Revisiting the role of high-energy Pacific events in the environmental and cultural history of Easter Island (Rapa Nui)

Olga Margalef, José A. Álvarez-Gómez, Sergi Pla-Rabes, Núria Cañellas-Boltà, Valentí Rull, Alberto Sáez, Adelina Geyer, Josep Peñuelas, Jordi Sardans, Santiago Giralt

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    3 Citations (Scopus)

    Abstract

    The information, practices and views in this article are those of the author(s) and do not necessarily reflect the opinion of the Royal Geographical Society (with IBG). © 2018 Royal Geographical Society (with the Institute of British Geographers). Pacific islands are spread over thousands of kilometres of the Pacific Basin and are characterised by similar ecological features but very diverse geologic origins, from steep volcanoes to flat coral atolls. Several climatic phases have been shared across the region within the last 1,000 years. Numerous and abrupt societal and cultural changes during the same period have been described for islands separated by thousands of kilometres. Conspicuous societal changes have been exclusively attributed to the main climatic patterns (changes in precipitation and temperature). The possible role of tsunamis and the occurrence of large volcanic eruptions as regional societal modulators, however, have traditionally received little attention from archaeologists, mainly due to the difficulty of recognising them in the sedimentary and geomorphological records. We explore the potential influence of the most important high-energy events in the Pacific on Polynesian societal changes, with a special focus on Easter Island. For example, the extreme Samalas eruption in AD 1257 may have been an indirect driver of the sudden population decline, land degradation and decreased food resources on many Pacific islands between AD 1250 and 1300, and the Kuwae eruption in AD 1450 may have triggered the synchronous end of long voyaging expeditions across the Pacific. Important palaeo-tsunamis have had unquestionable impacts on coastal and seafaring societies. A direct effect of the main eruptions of the last millennia (AD 1257 and 1453) on Easter Island has not yet been identified by any record, but we have calculated the likelihood of destructive tsunamis with an estimated period of recurrence for large events of less than a century. This insight is new and needs to be taken into account to complement what we already know about Easter Island's cultural history and archaeological sites, especially those in vulnerable coastal locations.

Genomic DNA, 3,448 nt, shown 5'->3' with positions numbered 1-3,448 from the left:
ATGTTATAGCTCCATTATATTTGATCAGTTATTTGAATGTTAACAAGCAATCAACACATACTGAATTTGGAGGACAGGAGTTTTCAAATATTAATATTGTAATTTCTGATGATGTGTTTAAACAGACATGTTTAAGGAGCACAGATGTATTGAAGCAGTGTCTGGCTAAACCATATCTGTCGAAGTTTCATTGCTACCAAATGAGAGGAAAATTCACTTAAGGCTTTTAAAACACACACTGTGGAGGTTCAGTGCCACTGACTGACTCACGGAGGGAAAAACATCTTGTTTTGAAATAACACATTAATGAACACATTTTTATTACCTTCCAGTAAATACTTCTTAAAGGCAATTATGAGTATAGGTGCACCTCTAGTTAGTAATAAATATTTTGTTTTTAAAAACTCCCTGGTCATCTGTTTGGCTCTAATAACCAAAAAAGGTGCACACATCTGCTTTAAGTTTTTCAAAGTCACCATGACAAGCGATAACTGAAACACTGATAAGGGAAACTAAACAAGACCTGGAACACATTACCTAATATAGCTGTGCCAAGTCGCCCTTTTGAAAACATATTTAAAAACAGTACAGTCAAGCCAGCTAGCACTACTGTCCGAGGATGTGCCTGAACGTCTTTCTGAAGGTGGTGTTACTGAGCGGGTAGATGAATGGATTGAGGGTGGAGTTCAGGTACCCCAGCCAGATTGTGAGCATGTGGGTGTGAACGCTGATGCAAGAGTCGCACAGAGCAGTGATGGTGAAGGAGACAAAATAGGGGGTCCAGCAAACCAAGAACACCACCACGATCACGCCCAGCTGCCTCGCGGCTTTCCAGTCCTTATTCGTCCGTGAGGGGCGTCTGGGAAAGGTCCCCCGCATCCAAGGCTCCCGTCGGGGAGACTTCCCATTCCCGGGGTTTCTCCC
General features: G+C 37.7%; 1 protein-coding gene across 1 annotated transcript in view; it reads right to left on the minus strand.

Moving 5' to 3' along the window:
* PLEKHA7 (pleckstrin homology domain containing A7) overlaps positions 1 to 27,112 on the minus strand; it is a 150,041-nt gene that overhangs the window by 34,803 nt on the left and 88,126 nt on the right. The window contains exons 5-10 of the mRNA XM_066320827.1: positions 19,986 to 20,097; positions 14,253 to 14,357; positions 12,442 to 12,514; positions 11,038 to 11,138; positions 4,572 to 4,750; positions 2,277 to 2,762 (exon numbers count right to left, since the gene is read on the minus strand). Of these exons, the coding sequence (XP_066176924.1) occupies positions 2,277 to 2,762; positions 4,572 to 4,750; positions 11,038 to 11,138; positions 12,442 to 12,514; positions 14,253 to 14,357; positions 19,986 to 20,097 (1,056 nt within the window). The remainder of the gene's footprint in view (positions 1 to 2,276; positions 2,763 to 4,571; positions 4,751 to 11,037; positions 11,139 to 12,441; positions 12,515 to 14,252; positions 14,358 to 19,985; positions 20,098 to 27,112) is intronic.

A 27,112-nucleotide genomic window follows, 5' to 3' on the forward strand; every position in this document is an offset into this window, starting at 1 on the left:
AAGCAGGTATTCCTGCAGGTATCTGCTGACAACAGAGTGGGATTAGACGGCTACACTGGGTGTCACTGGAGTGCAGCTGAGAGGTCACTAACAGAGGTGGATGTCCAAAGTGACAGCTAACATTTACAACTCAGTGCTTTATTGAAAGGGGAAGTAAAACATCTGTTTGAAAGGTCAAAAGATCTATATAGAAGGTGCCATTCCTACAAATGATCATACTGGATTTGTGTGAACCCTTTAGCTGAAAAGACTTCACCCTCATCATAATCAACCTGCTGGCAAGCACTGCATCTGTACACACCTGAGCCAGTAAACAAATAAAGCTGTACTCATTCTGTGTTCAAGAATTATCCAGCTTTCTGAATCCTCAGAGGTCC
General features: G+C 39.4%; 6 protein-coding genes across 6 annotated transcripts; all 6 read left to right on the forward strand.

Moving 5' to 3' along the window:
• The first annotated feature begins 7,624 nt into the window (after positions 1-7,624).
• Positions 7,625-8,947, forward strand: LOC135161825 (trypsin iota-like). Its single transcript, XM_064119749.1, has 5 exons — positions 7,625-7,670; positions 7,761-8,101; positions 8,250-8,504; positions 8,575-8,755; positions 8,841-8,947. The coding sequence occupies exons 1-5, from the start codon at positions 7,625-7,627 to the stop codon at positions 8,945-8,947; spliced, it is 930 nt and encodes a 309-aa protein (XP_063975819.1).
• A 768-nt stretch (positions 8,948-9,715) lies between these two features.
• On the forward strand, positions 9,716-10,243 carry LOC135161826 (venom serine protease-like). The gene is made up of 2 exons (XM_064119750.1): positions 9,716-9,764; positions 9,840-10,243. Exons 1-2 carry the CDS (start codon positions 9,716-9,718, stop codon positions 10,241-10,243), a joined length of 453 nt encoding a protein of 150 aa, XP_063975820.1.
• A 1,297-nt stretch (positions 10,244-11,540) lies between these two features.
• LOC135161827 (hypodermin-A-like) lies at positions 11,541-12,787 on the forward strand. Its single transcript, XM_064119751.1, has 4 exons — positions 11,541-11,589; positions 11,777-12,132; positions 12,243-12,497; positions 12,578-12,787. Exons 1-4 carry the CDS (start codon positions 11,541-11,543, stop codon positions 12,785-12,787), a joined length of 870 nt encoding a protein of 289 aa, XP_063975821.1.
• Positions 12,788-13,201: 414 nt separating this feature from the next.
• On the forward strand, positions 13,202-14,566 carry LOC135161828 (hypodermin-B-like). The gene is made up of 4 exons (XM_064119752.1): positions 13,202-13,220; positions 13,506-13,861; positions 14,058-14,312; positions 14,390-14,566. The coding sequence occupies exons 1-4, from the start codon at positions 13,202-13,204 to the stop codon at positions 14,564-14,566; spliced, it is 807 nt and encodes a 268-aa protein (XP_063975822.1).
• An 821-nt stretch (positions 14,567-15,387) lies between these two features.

Original languageEnglish
    Pages (from-to)310-322
    JournalGeographical Journal
    Volume184
    Issue number3
    DOIs
    Publication statusPublished - 1 Sep 2018

    Keywords

    • Easter Island
    • Polynesian societies
    • historic volcanic eruptions
    • lacustrine record
    • palaeo-tsunamis

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